Coders always argue which programming language is better. Each one of you have some preference. I like Java the most. But there is at least one thing missing in Java for sure — permutations.

C has a function (next_permutation()), that modifies permutation (parameter) to next permutation (lexicographically greater), if such permutation exists is function return value is `true`

, `false`

otherwise.

My version of such function in Java:

```
// simply prints all permutation - to see how it works
private static void printPermutations( Comparable[] c ) {
System.out.println( Arrays.toString( c ) );
while ( ( c = nextPermutation( c ) ) != null ) {
System.out.println( Arrays.toString( c ) );
}
}
// modifies c to next permutation or returns null if such permutation does not exist
private static Comparable[] nextPermutation( final Comparable[] c ) {
// 1. finds the largest k, that c[k] < c[k+1]
int first = getFirst( c );
if ( first == -1 ) return null; // no greater permutation
// 2. find last index toSwap, that c[k] < c[toSwap]
int toSwap = c.length - 1;
while ( c[ first ].compareTo( c[ toSwap ] ) >= 0 )
--toSwap;
// 3. swap elements with indexes first and last
swap( c, first++, toSwap );
// 4. reverse sequence from k+1 to n (inclusive)
toSwap = c.length - 1;
while ( first < toSwap )
swap( c, first++, toSwap-- );
return c;
}
// finds the largest k, that c[k] < c[k+1]
// if no such k exists (there is not greater permutation), return -1
private static int getFirst( final Comparable[] c ) {
for ( int i = c.length - 2; i >= 0; --i )
if ( c[ i ].compareTo( c[ i + 1 ] ) < 0 )
return i;
return -1;
}
// swaps two elements (with indexes i and j) in array
private static void swap( final Comparable[] c, final int i, final int j ) {
final Comparable tmp = c[ i ];
c[ i ] = c[ j ];
c[ j ] = tmp;
}
```

The above code is inspired by wikipedia.

Probably most of you know, that number of permutations is `n!`

, so checking all permutations is ok when `n <= 10`

.

For example, it lasts 0,3s to generate all lucky numbers (containing only digits 4 and 7, where number of 4s and 7s is the same) with length 24 (there are 24!/12!/12! such numbers).

edit: corrected the "definition" of lucky number

What's your definition of a lucky number? If it's "any number that contains only digits 4 and 7", then I don't understand how you get the quantity of such numbers of length 24. Every digit can be either 4 or 7, no other restrictions, so it should be 2^24, shouldn't it?

Thanks for correction, of course lucky numbers in problem statements are the numbers that have only 4 and 7 digits and count of 4s and 7s is the same O:-)

I think there is a simplier way to work with permutations in Java:

> For example, it lasts 0,3s to generate all lucky numbers (containing only digits 4 and 7) with length 24 (there are 24!/12!/12! such numbers).There are 2^24 lucky numbers of length 24; you said about lucky numbers which have equal numbers of '4' and '7'.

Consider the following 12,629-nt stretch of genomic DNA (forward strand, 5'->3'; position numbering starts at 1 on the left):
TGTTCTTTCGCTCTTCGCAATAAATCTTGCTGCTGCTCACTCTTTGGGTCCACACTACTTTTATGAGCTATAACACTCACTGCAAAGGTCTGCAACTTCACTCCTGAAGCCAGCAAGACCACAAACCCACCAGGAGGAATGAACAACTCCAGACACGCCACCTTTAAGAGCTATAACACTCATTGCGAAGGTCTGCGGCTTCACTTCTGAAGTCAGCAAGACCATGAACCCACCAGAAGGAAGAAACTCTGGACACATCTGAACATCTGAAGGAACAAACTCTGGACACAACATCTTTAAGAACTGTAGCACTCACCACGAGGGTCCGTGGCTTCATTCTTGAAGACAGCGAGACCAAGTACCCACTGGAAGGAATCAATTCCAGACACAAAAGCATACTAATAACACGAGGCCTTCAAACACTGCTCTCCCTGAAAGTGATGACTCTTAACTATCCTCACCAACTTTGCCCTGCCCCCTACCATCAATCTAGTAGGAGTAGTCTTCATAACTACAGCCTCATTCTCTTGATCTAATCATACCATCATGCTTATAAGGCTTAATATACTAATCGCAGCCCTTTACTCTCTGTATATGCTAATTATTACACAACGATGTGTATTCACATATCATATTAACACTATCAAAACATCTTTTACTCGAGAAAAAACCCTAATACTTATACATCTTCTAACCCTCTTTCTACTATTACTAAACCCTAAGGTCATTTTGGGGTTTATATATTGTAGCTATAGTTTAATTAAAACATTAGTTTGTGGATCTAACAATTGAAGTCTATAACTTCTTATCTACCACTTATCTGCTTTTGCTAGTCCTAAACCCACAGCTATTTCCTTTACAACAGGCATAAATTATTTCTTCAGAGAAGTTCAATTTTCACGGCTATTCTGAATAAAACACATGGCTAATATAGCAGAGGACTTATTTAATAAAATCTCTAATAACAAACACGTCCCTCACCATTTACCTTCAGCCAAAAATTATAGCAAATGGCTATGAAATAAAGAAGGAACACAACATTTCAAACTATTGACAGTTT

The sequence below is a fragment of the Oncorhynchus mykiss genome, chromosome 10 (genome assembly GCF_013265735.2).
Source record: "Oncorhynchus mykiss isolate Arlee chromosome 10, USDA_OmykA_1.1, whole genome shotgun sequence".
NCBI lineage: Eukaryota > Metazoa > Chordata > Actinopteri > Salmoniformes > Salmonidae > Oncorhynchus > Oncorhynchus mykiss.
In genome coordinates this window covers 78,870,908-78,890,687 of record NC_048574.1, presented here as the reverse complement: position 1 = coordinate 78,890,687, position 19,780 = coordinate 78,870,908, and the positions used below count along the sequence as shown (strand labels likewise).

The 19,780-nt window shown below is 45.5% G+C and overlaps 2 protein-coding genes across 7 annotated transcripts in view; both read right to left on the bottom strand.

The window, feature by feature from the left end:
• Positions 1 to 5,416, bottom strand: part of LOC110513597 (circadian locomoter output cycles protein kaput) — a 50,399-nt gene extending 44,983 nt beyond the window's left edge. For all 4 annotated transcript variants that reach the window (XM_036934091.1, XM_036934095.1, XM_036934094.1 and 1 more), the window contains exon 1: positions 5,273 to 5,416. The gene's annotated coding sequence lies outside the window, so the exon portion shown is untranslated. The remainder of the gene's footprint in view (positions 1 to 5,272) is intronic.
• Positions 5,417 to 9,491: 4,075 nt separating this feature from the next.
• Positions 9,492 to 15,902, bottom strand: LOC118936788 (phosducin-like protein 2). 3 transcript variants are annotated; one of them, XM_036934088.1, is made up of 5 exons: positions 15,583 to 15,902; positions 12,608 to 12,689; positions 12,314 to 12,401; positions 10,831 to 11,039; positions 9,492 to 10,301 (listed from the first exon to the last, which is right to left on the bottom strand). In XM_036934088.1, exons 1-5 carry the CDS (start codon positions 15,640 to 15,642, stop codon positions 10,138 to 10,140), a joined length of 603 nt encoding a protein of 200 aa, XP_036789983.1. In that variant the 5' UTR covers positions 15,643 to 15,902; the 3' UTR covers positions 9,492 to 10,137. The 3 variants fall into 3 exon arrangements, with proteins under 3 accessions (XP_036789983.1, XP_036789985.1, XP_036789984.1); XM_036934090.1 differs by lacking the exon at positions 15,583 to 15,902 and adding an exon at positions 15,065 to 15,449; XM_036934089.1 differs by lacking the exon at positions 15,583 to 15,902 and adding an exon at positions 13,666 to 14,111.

Update: generating these numbers using bitmasks also takes 0.3 seconds, but is easier to code: 1238640, or with Integer.bitCount() instead of bitcounts array: 1238647

Thanks for your reply :-)

First, thanks for correction for definition of lucky number.

Your code generates permutation correctly if all elements are different, if there are same elements it generates same sequences. Also if there is need to generate only permutations from some permutation, for example: "generate all permutations of 11 elements, lexicographically greater than

`[8, 8, 8, 8, 8, 8, 8, 8, 8, 8, 8]`

", but your code was not meant to do it I know, I will rename the blog entry.I agree. But I've never seen such problems :D

That is the same code as the one above, but I used Comparable intentionally — it can compare other type of objects too, for example Strings, characters (I know that you can do

`int n = 'a'`

), BigDecimals and so on without the change.But my code can be much faster than yours, if compareTo() method is slow.

You can always replace your Comparable[] array with an integer permutation.

For example you can replace {"a", "ab", "ab"} with {0, 1, 1}

simple and beautiful. I like it. Thanks.

I did write a class for to handle permutations: http://www.uwe-alex.de/Permutation/Permutation.html

The class has several methods to walk or jump through the list of possible permutations. The Method next() creates the next Permutation, the method next(int n) creates the first Permutation wich is greater than this and has a change in index n Example:

Permutation: 0 1 2 3 4 5 6 next(3) Permutation: 0 1 2 4 3 5 6

This sounds awsome. Could you please post it here, because the site is down?

Thanks. This is good.

Here is an UVa problem if you want to try your algorithms for obtaining the next permutation:

http://uva.onlinejudge.org/index.php?option=com_onlinejudge&Itemid=8&category=24&page=show_problem&problem=82

If my input is of larger length and the pivot index( where c[k] <c[k+1]) lies near to extreme left , then this code runs out of time. Is there a way to fix this Appreciate your help.

This is a really good explanation of the derivation of the algorithm: https://www.quora.com/How-would-you-explain-an-algorithm-that-generates-permutations-using-lexicographic-ordering

Why so many downvotes for this comment ? Infact I found the explanation under that link really useful. Thanks for the link.